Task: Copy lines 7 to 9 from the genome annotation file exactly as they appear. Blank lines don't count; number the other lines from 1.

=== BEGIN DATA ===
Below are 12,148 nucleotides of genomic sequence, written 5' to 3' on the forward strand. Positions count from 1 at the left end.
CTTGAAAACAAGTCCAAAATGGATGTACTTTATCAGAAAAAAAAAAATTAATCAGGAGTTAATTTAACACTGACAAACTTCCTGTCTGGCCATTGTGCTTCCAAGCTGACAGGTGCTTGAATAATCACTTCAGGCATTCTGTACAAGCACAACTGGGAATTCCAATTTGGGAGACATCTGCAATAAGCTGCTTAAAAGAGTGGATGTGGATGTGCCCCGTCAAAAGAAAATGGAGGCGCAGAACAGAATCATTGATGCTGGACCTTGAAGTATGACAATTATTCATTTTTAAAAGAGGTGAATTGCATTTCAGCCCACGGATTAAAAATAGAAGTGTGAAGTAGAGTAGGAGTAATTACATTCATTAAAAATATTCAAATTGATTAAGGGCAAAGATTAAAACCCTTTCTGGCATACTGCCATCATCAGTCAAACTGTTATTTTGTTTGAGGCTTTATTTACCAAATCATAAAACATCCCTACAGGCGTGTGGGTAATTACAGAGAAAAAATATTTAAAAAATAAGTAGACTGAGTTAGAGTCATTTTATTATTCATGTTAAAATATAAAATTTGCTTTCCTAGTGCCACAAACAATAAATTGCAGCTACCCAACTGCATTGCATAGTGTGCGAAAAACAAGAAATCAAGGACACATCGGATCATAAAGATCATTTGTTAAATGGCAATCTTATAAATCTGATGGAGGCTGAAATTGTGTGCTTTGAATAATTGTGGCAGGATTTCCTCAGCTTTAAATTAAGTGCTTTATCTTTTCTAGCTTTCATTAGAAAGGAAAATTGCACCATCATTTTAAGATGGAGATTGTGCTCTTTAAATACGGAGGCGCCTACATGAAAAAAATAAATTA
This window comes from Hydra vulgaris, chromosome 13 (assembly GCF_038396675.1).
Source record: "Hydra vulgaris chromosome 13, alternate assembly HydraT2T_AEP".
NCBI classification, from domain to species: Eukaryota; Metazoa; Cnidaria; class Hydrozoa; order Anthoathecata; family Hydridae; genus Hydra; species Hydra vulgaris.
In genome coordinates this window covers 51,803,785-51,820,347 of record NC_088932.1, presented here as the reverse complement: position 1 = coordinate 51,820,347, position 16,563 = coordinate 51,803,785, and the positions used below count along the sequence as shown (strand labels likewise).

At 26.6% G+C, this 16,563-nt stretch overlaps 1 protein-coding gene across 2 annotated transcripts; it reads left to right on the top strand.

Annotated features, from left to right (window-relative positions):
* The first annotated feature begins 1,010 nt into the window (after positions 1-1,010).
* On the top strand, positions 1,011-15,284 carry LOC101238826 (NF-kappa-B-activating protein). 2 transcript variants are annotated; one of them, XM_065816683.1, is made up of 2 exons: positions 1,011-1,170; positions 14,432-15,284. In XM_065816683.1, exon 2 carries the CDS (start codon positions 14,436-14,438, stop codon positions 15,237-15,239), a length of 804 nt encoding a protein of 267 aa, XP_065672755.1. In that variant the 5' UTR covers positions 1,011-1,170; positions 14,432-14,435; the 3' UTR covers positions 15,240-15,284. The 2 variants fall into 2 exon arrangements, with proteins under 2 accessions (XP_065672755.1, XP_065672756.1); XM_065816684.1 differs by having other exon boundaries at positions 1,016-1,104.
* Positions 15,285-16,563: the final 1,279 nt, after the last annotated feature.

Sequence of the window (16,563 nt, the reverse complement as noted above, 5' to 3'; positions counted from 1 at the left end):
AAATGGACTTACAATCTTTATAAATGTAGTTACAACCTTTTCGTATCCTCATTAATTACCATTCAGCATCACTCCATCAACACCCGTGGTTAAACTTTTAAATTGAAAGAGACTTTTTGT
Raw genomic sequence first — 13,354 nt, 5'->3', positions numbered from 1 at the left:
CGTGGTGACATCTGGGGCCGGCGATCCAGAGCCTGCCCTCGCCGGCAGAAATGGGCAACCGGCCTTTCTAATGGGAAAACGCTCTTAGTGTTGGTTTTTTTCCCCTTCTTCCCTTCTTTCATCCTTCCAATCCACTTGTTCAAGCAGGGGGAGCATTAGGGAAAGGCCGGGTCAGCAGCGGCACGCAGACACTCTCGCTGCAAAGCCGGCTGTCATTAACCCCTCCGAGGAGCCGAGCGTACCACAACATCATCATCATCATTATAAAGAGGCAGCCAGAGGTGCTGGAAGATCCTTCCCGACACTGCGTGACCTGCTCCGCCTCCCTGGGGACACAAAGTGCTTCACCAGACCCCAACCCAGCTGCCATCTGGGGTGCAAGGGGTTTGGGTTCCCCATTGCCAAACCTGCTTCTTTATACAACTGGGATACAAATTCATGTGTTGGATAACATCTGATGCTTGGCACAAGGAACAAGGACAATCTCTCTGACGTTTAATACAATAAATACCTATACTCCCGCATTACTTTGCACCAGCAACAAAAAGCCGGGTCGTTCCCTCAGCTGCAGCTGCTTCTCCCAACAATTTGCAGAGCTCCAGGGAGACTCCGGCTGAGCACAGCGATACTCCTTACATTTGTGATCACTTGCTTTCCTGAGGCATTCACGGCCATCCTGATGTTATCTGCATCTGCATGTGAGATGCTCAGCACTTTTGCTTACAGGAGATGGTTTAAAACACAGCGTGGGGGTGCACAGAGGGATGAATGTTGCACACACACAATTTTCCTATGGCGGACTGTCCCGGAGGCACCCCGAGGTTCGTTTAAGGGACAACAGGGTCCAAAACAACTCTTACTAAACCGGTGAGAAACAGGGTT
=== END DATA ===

At 26.6% G+C, this 16,563-nt stretch overlaps 1 protein-coding gene across 2 annotated transcripts; it reads left to right on the top strand.

Annotated features, from left to right (window-relative positions):
* The first annotated feature begins 1,010 nt into the window (after positions 1-1,010).